A team of researchers from the British Geological Survey discovered by chance the existence of living creatures 3,000 feet (900 meters) under the ice in Antarctica.
In a report published by the American Business Insider site, the author Marianne Guenot says that scientists previously thought Antarctica’s frigid temperatures and lack of light and food made it impossible for living creatures to thrive.
Living creatures deep in Antarctica
These organisms were discovered on a rock beneath the Filchner-Ronne ice shelf, after experts from the British Geological Survey drilled a well 2860 feet into the ice, then descended another 1,549 feet in water.
“The area underneath these ice shelves is probably one of the least-known habitats on Earth,” said Huw Griffiths, one of the scientists who made the discovery, in a Twitter video.
“We didn’t think that these kinds of animals, like sponges, would be found there.”
The Filchner-Ronne ice shelf is a huge floating ice sheet stretching over 1,500 square kilometers, but only a small area equivalent to a tennis court has been explored.
Some enormous icebergs separate from this plate and drift away, and in December 2020, one of these mountains nearly collided with fertile land where seals and penguins live.
The author pointed out that the British geological team was not searching for organisms in the depths of Antarctica, but was digging the ice sheet to collect samples from the sea floor.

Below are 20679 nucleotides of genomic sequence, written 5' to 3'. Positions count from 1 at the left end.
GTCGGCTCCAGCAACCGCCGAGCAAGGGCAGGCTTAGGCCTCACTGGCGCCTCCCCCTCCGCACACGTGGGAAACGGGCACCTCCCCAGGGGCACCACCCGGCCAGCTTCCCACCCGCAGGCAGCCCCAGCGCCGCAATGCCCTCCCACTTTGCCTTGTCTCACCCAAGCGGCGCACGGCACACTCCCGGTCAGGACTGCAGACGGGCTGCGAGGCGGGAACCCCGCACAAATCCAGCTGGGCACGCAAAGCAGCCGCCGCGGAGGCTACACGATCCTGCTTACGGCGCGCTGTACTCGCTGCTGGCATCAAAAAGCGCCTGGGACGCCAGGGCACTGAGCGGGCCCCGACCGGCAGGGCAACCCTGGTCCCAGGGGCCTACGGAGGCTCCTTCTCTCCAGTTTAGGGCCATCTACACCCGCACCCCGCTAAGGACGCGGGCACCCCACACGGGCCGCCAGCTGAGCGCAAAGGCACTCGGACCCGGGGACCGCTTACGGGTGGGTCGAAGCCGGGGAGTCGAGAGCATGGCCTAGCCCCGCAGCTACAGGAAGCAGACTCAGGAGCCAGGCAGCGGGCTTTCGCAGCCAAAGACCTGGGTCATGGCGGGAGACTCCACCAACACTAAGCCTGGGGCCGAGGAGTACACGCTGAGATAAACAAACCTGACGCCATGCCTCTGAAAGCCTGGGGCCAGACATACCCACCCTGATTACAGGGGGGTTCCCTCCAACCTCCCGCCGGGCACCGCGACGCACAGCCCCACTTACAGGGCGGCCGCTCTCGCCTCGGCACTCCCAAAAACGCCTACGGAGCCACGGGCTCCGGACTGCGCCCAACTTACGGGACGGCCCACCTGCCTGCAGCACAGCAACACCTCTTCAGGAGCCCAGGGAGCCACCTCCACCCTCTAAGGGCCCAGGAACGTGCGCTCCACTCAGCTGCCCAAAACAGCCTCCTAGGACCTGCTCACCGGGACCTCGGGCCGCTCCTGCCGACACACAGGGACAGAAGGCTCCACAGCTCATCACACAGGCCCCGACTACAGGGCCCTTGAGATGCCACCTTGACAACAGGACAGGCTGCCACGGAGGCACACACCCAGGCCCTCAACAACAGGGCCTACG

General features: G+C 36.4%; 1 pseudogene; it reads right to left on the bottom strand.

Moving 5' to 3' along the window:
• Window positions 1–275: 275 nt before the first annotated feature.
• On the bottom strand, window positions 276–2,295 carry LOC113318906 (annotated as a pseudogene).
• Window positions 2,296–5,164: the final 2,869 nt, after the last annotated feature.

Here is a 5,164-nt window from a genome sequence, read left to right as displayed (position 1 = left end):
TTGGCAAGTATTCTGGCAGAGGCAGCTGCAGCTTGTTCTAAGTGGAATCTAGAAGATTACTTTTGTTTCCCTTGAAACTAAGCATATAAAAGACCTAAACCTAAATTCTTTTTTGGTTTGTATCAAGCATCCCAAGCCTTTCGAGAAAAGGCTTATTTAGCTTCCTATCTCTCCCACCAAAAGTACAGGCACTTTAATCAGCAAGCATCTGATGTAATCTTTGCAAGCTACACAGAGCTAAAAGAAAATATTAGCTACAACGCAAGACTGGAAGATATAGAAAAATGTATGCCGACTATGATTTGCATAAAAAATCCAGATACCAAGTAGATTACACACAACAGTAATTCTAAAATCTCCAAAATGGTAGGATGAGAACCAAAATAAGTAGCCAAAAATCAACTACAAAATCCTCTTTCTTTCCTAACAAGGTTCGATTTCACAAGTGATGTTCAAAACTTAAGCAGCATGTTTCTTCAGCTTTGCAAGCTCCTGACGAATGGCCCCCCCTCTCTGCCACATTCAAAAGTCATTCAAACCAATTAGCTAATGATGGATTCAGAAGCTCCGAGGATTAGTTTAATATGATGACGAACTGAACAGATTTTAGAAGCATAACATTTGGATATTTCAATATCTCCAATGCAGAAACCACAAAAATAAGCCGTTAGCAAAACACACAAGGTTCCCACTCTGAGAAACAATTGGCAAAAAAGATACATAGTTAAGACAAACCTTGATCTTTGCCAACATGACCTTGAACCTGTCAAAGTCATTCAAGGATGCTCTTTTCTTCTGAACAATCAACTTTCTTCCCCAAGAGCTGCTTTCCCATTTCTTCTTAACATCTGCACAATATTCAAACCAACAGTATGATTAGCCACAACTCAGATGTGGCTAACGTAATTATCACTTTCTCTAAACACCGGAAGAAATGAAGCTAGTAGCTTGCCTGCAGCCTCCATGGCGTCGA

While descending into the depths, the search camera collided with one of the rocks, and the scientists discovered after watching the video footage that there were a number of living creatures in the place.
“We did not think at all to search for any form of life, because we did not believe that there would be an existence in the first place.” Griffiths
The video reveals two types of unknown animals, one of which has long legs, and the other is a round, sponge-like animal.
According to the author, previous studies have monitored life forms under the ice in Antarctica, and a few animals have been found, such as fish, worms and jellyfish. The scientists believed that the deeper the search was far from light, the less likely it was to find living organisms.
Griffiths said that these animals were found about 260 kilometers from the open sea, adding in a press release, “Our discovery raises so many more questions than it answers, such as how did they get there?” Griffith said in a press release. “What are they eating? How long have they been there?”
The scientists said their next step was to understand whether the animals were from a previously unknown species.
“To answer our questions we will have to find a way of getting up close with these animals and their environment,” Griffiths said.